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Nostra Signora del Carmelo

Nostra Signora del Carmelo
colei che ci ha donato lo scapolare

giovedì 11 luglio 2013


From The washington Post
‘The Attack’: Lebanese director’s film about suicide bombing gets Israeli premiere

JERUSALEM — Banned by Lebanon, ignored by Arab countries and praised by U.S. critics, the suicide-bomber drama “The Attack” finally got a splashy sold-out Middle East premiere — in Jerusalem.
Many people settling into their seats at the recent Jerusalem Film Festival screening in the plush Cinematheque, which overlooks the Old City, had lived through the years when Palestinian suicide bombings roiled Israeli society, killing hundreds of people in crowded cafes, buses and markets.

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Now, as the theater grew dark, Israelis were asked to examine their country’s security equation through the eyes of Amin Jafaari, an award-winning Israeli surgeon of Palestinian background who is shocked to discover that his beautiful wife is a suicide bomber, responsible for a blast at a Tel Aviv cafe that claims 17 victims, including 11 children.
At first, Jafaari is disbelieving and outraged. Eventually he heads to the Palestinian West Bank city of Nablus to find out how she could have done this.
There, he finds his wife celebrated as a martyr in posters and handbills, and by hostile extremists who order him out of a mosque. Even his relatives are proud of her. His wife’s young co-conspirator struggles to explain how Palestinian civilian casualties in an Israeli army attack could motivate him to orchestrate such a heinous act.
When the lights went up, Ali Suliman, the Nazareth-born Palestinian Israeli actor who played Jafaari, seemed relieved.
“People clapped. I think they love it,” he said. “It’s the first time they saw material that shows this conflict this way. They come out with a lot of question marks and exclamation points.”
Suliman would like to screen the film in the West Bank, where the crew crossed Israeli roadblocks to shoot on location in Nablus, a city that was the scene of clashes between the Israeli army and Palestinian fighters in 2002.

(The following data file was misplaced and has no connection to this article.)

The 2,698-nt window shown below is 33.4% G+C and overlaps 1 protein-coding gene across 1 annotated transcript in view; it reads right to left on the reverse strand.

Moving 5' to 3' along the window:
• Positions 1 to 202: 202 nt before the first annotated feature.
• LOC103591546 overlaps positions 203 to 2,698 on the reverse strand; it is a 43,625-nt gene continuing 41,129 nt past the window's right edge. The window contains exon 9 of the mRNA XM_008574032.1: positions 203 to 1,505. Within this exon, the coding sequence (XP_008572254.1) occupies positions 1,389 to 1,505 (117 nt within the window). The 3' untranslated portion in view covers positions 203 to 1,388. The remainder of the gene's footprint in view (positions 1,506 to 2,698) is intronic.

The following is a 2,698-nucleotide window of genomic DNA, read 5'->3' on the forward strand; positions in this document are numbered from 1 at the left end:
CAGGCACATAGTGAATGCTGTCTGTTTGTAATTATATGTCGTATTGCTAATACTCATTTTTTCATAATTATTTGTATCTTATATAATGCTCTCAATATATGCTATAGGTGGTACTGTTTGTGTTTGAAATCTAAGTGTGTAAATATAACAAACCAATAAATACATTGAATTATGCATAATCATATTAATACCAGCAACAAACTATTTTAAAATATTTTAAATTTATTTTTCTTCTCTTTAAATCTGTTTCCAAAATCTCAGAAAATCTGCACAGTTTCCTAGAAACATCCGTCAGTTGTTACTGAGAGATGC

“I have a lot of curiosity about the audience in Palestine,” he said. “I’d like to see how they view it.”
Exactly who will be able to watch “The Attack” in the Middle East remains to be seen. Permission to show the film in Lebanon was revoked on the grounds that Lebanese director Ziad Doueiri violated a 1955 Lebanese Israel boycott law when he cast Israeli actors and filmed in Israel. None of the more than 20 Arab League members are showing the film in their countries, and the only deal for commercial distribution in the Middle East is in Israel, Doueiri said.
At the packed Jerusalem premiere, an organizer warned the audience to be respectful. But the discussion was so friendly that a moderator joked that one step toward solving the conflict might be to“make a film with the enemy.”
“This has been a very sensitive production,” Doueiri told the audience via Skype, from Paris. “I am from Beirut. The relationship between we Lebanese and Israel, I can’t say it is a friendly one. But I had a curiosity about the other perspective. I was curious about the emotional aspect. Our hostile background — I had to look beyond that.”
While making the film, Doueiri spent 11 months in Tel Aviv, because “I wanted to immerse myself,” he said. “I learned, you are just as fragile as we are, just as insecure as we are. It humanizes that element, of people who were viewed as an enemy. There is a sad reality on the ground. This is one aspect of Israel. I’ve seen another aspect that is terrific.”
Ringrazio don Paolo Andrea Filippo Natta per l'informazione
appena possibile pubblicherò la traduzione in italiano

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